Blockware Intelligence Newsletter: Week 70
Bitcoin on-chain analysis, mining analysis, macro analysis; overview of 1/7/23-1/13/23
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On Thursday morning, CPI was released and was in-line with consensus analyst estimates across the board.
With inflation growing negatively MoM, and Q4 GDP estimates firmly in positive territory, it’s hard to argue that the US is currently in a recession.
Leading up to and after CPI, we’ve seen a strong rally from equities, fixed-income, and Bitcoin.
Bitcoin has broken a key resistance level: short-term holder realized price. Past instances of breaking this resistance have signaled the end of the bear market.
Coin Days Destroyed signals that the worst of the capitulation may be over.
Positive momentum in active addresses is a sign of increasing network activity, which could pull Bitcoin out of the bear market.
Puell multiple has left the zone of “extreme value.” However, it is still showing that Bitcoin is cheap.
The sum of futures volume across all exchanges reached its lowest level since October 2020.
The amount of short liquidations relative to long liquidations reached its greatest level since the dataset originated.
New S19J Pro available for purchase from Blockware Solutions.
Miner Capitulation is on the cusp of ending according to Hash Ribbons.
Energy Gravity sits at $0.10, indicating many miners are operating slightly above their breakeven.
General Market Update
After a sideways last couple weeks, we saw an explosion of volatility to the upside this week. At the surface, it would appear that this was front-loading the CPI announcement on Thursday morning.
Remember, November headline CPI came in at 7.1% YoY and 0.1% MoM. December’s numbers, released before the open on Thursday, came in at 6.5% YoY and -0.1% MoM for headline, and 5.7% YoY and 0.3% MoM for core. All of December’s numbers were in line with expectations.
With CPI inflation now declining from the previous month, it would appear that inflationary pressures are truly subsiding, for now.
As we’ve mentioned in this newsletter around the last couple CPI and FOMC announcements, we’re beginning to see a narrative shift in the markets. To recap, the narrative throughout 2022 was that historically high inflation was being fought through tightening financial conditions. In recent months, the market is now moving away from the inflation narrative, and towards a narrative surrounding the recession that may be caused by those tightening conditions.
This shift began in mid-June, with a short-term dip in the 10-year’s yield signaling that investors believed that inflation was near its peak. At the moment, they appeared to be right with CPI peaking in July at 9.1%.
Yields then rallied, but fell again in October as investors began to see the finish line in sight for rate hikes. The continued rally in the bond market signals to us that investors are now seeking the recessionary protection of owning Government securities.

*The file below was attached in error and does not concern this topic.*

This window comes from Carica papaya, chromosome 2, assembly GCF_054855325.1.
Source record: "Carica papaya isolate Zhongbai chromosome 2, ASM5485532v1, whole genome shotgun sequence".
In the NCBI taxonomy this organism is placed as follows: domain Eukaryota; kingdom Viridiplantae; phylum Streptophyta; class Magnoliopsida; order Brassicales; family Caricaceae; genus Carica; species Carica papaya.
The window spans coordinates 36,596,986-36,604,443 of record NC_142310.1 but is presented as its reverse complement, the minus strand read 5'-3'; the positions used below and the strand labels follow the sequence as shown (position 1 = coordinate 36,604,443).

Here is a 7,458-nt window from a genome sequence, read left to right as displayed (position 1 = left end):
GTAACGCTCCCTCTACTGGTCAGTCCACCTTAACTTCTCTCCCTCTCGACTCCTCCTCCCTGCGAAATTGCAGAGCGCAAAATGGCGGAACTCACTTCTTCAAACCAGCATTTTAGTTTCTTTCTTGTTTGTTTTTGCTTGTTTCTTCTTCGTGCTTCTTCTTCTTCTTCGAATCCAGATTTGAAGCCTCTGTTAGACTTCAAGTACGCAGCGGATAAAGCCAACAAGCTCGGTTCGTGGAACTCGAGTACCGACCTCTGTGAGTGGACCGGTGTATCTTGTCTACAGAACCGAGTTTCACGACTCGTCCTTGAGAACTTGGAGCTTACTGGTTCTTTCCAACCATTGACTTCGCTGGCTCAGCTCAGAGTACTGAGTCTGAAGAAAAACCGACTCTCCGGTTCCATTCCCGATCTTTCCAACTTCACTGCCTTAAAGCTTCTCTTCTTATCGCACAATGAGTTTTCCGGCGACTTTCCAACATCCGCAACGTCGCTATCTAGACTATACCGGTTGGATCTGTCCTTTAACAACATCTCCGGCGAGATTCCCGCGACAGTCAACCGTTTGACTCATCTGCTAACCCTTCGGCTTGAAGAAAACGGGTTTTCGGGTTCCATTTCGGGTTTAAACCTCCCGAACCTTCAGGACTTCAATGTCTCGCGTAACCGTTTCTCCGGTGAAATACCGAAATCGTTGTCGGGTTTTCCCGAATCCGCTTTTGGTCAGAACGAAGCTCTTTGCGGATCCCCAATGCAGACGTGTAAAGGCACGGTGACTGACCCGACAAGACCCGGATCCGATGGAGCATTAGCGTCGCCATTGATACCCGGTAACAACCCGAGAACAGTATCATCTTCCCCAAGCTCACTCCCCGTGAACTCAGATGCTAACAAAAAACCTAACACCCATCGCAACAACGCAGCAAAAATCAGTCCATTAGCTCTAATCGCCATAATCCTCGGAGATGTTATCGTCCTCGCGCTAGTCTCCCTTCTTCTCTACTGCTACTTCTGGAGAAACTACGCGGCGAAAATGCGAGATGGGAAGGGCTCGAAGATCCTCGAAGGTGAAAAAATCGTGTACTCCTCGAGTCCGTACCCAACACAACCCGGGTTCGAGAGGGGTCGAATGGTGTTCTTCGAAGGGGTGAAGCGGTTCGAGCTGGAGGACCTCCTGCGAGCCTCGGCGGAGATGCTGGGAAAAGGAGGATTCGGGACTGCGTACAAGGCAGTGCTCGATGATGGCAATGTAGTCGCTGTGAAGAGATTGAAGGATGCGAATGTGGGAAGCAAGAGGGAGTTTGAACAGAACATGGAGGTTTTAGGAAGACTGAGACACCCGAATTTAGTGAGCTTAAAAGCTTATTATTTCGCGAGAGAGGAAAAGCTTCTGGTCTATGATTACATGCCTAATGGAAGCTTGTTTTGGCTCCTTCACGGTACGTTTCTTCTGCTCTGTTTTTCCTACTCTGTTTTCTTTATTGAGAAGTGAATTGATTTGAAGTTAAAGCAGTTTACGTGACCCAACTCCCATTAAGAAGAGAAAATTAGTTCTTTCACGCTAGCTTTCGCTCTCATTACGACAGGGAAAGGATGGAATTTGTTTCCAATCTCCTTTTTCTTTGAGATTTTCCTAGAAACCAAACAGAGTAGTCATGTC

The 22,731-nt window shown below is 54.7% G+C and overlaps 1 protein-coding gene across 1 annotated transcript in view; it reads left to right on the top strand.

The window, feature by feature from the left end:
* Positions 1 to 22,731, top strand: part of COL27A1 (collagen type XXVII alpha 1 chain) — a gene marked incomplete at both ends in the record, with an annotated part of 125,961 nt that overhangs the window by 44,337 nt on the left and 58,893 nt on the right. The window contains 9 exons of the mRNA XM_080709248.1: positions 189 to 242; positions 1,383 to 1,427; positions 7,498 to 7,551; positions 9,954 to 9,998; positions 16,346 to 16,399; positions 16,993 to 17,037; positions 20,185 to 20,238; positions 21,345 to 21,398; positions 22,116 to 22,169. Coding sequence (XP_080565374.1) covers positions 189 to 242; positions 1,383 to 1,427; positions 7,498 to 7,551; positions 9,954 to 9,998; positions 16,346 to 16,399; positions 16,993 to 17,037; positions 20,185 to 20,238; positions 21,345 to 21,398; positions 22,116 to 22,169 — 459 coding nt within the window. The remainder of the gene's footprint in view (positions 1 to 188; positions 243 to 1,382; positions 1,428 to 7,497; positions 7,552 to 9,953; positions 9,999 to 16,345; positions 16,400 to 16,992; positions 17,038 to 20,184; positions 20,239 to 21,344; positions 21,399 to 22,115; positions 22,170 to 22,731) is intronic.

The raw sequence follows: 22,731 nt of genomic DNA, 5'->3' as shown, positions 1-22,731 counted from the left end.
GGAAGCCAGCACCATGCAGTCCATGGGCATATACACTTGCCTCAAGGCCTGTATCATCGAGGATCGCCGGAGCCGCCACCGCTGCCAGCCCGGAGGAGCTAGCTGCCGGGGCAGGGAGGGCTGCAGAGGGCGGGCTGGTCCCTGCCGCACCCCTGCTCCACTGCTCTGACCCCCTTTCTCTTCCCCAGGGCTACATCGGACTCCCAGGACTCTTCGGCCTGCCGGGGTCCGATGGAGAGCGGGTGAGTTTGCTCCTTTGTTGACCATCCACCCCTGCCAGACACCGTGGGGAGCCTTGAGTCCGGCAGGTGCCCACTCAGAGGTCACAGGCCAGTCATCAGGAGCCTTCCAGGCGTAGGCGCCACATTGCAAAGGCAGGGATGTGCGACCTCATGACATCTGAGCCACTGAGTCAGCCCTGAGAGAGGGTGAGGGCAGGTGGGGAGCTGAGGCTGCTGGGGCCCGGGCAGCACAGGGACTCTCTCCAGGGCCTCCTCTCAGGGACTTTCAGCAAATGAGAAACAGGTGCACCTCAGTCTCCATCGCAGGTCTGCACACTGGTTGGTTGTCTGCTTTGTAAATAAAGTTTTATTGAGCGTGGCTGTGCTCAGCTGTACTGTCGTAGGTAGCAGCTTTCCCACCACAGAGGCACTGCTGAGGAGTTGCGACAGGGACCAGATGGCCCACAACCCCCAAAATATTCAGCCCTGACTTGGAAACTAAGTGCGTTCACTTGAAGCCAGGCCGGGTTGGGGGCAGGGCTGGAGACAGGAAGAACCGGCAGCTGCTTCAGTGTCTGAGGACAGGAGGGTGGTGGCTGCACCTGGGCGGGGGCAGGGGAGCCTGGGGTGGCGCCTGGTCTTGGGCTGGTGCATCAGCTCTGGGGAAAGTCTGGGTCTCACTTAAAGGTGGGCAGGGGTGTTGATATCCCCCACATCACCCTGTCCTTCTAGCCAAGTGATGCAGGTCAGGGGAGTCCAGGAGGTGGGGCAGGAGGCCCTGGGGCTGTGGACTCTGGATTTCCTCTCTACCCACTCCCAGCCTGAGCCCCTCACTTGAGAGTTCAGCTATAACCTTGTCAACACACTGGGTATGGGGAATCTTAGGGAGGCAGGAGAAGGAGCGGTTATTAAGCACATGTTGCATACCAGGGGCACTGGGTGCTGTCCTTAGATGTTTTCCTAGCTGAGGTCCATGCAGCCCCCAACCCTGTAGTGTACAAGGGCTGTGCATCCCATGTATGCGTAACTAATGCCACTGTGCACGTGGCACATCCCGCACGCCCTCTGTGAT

Recent price action in other “recession proof” assets like gold and defensive equities (such as consumer staples) support this theory. Although the market clearly believes a recession is coming, whether we actually get one, or when we get one, is unknown to all.
That all being said, CPI coming down shouldn’t be much of a surprise if you’re a consistent reader of this newsletter. In December 2021, the month-over-month change to headline CPI was 0.58%. Because December 2022’s MoM change was less than December 2021’s, the YoY change is declining.
In historical recessions, we almost always tend to see at least a slight rise to month-over-month CPI. What makes 2022/23 unique is that we saw some of the most aggressive monthly rises to CPI in the last 50+ years, and now are seeing an extremely quick drop back into monthly declines.
Remember that there is a big difference between MoM CPI declining, and actually crossing into negative territory. A decline in MoM growth just signals that inflation is growing at a slower rate, while negative MoM growth means that prices are declining.
For example, in August 1973 CPI inflation rose by 1.8% to mark the entrance of the US into recession. MoM CPI inflation then gradually subsided over the 2-year recession, but never crossed into negative territory.
However, we saw a similar inflationary environment when high energy prices drove MoM inflation to grow >1% in the 4th quarter of 2005.
Although inflation began to subside in mid-2006 as a result of a raised FFR, the market interest rate was held stagnant into 2007. When the FFR was lowered in 2007, it led to another rise in inflation that contributed to the 2008 financial crisis.
The theory that the FFR will be lowered in 2023 and lead to another spike in inflation is one that many subscribe to. While this clearly isn’t unprecedented, Fed rhetoric currently indicates that this risk is at the top of their minds.
We saw in 2020, 2008, and 2001, that a disinflationary period (a period with MoM CPI <0%) was an indicator of an ongoing recession. Obviously, just because CPI declined from last month doesn’t mean the US is in a recession, as we saw negative MoM growth throughout much of the 21st century.
One month of negative CPI growth doesn’t mean that we’re truly in a disinflationary environment, but over time, if CPI inflation is going to continue falling, we could see disinflation mark the beginning of a recessionary period in the US.
Remember that if prices are falling, this means that demand is also falling. A decline in demand means less economic activity, and if deep enough, is classified as a recession. However, Fed analysts aren’t seeing declining demand affecting GDP in recent months.